Showing posts with label Christmas movies. Show all posts
Showing posts with label Christmas movies. Show all posts

19 December 2019

Angelic Voices


by Eve Fisher

'Tis the week before Christmas, and the rituals have begun:

Image result for vintage ceramic christmas treeWe put up our Christmas tree.  (Forty years ago, it was real; twenty years ago, it was artificial; the last five years it's been vintage ceramic!) 

We watch our favorite Christmas movies:  We're No Angels (the original 1955 version); The Man Who Came to Dinner; Reborn; Scrooge (1951, Alistair Sim); The Muppet Christmas Carol (I'm a sentimentalist at heart); The Bishop's Wife (1947, Loretta Young & Cary Grant); National Lampoon's Christmas Vacation; Blackadder's Christmas Carol; and all the Christmas Specials from Last of the Summer Wine.

We go driving around at night and look at Christmas lights.  Falls Park does a great light show; downtown's pretty; and there are all these old houses over by McKennan Park and elsewhere that have wonderful decorations.

Winter Wonderland at Falls Park
Sioux Falls - Falls Park's "Winter Wonderland"

And we go to various musical concerts.  Some years, Handel's Messiah, or Christmas at the Cathedral, or any of a variety of musical Christmas offerings.  This year we went to hear the Singing Boys of Sioux Falls at East Side Lutheran Church.  I hadn't heard of them before, and while I knew that there were men's choirs in Sioux Falls, I hadn't known there was a boys' choir.  So we went, and it was wonderful - beautiful music, beautiful voices, beautiful church.

Now boys' choirs developed in the Middle Ages, when women were barred from participating in any sort of performing arts in mixed company in churches, and they had to get sopranos from somewhere.
NOTE:  Later, of course, women would also be barred from participating in theaters, which leads to the crazy plots in Shakespeare, et al, in which a man playing a woman in disguise as a man courts another man playing a woman, who sometimes pulls a double switcheroo, and basically good luck keeping up with who's playing what when.  It makes our current touchiness about gender roles look pretty strange.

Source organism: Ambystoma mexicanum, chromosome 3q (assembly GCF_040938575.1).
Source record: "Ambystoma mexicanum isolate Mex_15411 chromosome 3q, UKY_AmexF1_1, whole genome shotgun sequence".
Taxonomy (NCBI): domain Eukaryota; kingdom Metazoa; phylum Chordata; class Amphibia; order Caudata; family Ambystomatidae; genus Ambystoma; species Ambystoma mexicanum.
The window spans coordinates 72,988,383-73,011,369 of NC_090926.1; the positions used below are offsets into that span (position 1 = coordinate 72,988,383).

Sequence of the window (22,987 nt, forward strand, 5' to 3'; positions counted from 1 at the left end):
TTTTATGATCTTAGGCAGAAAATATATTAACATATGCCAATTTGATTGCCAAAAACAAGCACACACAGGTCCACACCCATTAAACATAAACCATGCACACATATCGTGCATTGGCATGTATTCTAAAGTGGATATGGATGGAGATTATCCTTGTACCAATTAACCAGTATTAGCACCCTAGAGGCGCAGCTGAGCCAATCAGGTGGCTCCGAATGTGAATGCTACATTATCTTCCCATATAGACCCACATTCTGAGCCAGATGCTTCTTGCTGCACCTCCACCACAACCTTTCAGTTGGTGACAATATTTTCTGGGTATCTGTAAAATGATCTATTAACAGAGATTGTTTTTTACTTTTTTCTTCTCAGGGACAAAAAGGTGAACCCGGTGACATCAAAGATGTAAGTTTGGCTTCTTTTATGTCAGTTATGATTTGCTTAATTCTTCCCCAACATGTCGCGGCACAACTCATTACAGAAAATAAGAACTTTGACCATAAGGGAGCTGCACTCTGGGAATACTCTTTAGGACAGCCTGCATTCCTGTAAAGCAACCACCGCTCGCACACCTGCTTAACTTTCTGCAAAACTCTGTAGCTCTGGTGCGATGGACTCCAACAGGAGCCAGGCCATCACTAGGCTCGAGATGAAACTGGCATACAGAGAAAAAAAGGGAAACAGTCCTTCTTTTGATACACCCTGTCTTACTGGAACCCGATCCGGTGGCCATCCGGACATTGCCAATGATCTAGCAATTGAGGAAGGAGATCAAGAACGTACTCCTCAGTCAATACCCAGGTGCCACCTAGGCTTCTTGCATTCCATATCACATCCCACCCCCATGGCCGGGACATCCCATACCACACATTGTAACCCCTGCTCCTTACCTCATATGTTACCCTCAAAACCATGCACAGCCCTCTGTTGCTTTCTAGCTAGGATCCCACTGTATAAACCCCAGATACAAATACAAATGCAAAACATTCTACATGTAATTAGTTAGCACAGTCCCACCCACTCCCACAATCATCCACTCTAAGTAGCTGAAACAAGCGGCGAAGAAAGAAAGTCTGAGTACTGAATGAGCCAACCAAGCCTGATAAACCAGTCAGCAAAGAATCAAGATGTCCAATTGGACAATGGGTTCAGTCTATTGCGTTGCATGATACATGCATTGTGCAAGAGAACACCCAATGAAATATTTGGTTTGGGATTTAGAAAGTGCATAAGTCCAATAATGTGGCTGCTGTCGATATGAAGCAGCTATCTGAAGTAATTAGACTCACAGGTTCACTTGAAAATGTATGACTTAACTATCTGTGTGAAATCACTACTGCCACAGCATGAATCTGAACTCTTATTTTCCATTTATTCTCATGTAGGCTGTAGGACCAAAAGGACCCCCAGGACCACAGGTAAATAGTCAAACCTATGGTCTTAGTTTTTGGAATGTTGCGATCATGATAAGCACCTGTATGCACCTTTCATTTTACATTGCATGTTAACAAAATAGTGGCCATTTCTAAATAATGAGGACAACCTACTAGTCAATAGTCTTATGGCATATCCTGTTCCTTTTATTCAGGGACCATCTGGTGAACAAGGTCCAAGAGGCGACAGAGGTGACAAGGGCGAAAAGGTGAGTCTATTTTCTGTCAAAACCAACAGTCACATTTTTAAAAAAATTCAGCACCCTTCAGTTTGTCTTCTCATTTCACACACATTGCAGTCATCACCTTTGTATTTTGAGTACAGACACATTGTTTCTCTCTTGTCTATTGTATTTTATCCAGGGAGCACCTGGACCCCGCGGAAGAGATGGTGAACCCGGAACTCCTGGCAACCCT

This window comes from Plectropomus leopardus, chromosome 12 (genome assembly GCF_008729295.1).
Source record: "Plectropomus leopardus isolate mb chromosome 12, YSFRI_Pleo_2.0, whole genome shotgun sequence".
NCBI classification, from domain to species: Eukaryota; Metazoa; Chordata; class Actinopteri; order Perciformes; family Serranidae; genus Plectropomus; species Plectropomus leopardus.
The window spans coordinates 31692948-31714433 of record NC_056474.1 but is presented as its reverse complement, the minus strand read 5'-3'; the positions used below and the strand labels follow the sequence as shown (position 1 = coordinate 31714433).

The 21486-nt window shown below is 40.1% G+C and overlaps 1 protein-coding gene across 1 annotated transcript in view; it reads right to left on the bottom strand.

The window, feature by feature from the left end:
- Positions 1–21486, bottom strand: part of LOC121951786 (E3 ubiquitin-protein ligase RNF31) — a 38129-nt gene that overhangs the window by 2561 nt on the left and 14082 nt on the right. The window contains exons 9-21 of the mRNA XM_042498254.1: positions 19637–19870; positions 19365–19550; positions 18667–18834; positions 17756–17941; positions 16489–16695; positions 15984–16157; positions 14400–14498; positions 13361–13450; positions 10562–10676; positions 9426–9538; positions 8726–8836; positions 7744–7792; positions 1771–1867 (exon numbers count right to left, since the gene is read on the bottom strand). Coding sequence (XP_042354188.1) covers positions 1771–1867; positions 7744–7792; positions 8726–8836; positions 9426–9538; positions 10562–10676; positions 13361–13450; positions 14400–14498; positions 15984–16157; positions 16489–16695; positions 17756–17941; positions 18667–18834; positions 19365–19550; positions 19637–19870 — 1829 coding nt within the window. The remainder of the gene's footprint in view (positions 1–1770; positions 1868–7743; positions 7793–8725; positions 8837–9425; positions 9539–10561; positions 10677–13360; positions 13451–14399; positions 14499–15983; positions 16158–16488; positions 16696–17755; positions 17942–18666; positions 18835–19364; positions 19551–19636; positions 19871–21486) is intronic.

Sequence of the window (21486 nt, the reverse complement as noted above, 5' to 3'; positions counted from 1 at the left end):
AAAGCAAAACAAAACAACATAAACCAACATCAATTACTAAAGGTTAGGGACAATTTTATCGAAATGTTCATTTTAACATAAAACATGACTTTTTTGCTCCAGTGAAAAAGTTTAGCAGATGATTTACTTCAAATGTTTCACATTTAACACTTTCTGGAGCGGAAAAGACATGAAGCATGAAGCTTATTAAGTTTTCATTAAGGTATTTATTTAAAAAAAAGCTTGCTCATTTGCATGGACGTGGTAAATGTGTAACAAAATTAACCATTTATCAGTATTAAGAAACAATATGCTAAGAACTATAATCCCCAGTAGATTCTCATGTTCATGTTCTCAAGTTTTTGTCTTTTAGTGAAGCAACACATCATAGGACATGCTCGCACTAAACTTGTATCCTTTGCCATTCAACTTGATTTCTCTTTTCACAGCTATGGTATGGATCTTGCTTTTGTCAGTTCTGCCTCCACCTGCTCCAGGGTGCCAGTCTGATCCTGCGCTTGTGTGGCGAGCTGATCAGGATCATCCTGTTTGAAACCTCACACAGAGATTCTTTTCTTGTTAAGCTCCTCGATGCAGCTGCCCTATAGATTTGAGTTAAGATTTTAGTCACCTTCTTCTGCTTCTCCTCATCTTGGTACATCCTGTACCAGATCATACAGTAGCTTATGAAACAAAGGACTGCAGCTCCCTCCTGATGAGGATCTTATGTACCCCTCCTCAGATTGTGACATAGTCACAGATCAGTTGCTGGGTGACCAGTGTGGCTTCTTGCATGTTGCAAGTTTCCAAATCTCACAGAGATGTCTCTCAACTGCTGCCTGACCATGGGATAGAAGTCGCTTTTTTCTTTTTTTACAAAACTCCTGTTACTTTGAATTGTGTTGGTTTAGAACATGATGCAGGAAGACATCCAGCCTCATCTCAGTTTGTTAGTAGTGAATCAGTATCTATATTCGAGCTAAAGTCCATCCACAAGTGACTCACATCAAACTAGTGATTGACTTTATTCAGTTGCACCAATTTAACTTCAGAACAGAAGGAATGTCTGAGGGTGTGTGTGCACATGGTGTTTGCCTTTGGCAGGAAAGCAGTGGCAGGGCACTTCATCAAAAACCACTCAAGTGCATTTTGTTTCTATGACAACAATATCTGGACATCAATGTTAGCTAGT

Anyway, it wasn't until the mid-1800s that women were allowed to join church choirs, which is why boys' choirs remained strong well past the Victorian Age. Cathedrals had cathedral schools for young boy singers, where a good voice could get you an education and perhaps even a career where you weren't plowing fields or living on the streets with Fagin.

And there were plenty of boys to choose from. This was because (1) people had a lot more children before birth control and (2) children didn't hit puberty until their mid to late teens because most of them were malnourished. Poverty was a huge factor. Most people were poor. Very poor.

We tend to forget how prevalent poverty was, is, and how it was one of the major subjects of most Christmas stories. Until now. Probably the last Christmas special on TV that centered on the poor - with any sort of accuracy - was the precursor to The Waltons, 1971's The Homecoming:  A Christmas Story.

But almost all Victorian Christmas stories were about the poor.  That or ghost stories (see my blog post https://www.sleuthsayers.org/2015/12/ghoulies-and-ghosties.html) .  Part of the reason why Dickens' A Christmas Carol became such a runaway bestseller is that it combined the two.


Christmas (12 days of it, thank you) with ghosts, and the poor, and sometimes they died! As in Hans Christian Andersen's The Little Match Girl - because no Victorian ever shied away from death, even the death of children. Especially the death of children. Think Little Nell, Tiny Tim (until Scrooge's repentance), Beth March, Smike, as well as a host of lesser known victims of the Victorians' love of a good cry, especially at Christmas. And well past Victorian times. There's O Henry's The Gift of the Magi.  There's Mary Mapes Dodge's Hans Brinker, or the Silver SkatesLittle Women opens with this famous sequence:
"Christmas won't be Christmas without any presents," grumbled Jo, lying on the rug.
"It's so dreadful to be poor!" sighed Meg, looking down at her old dress.
"I don't think it's fair for some girls to have plenty of pretty things, and other girls nothing at all," added little Amy, with an injured sniff.
"We've got father and mother and each other," said Beth contentedly, from her corner.
The four young faces on which the firelight shone brightened at the cheerful words, but darkened again as Jo said sadly,—  "We haven't got father, and shall not have him for a long time." She didn't say "perhaps never," but each silently added it, thinking of father far away, where the fighting was.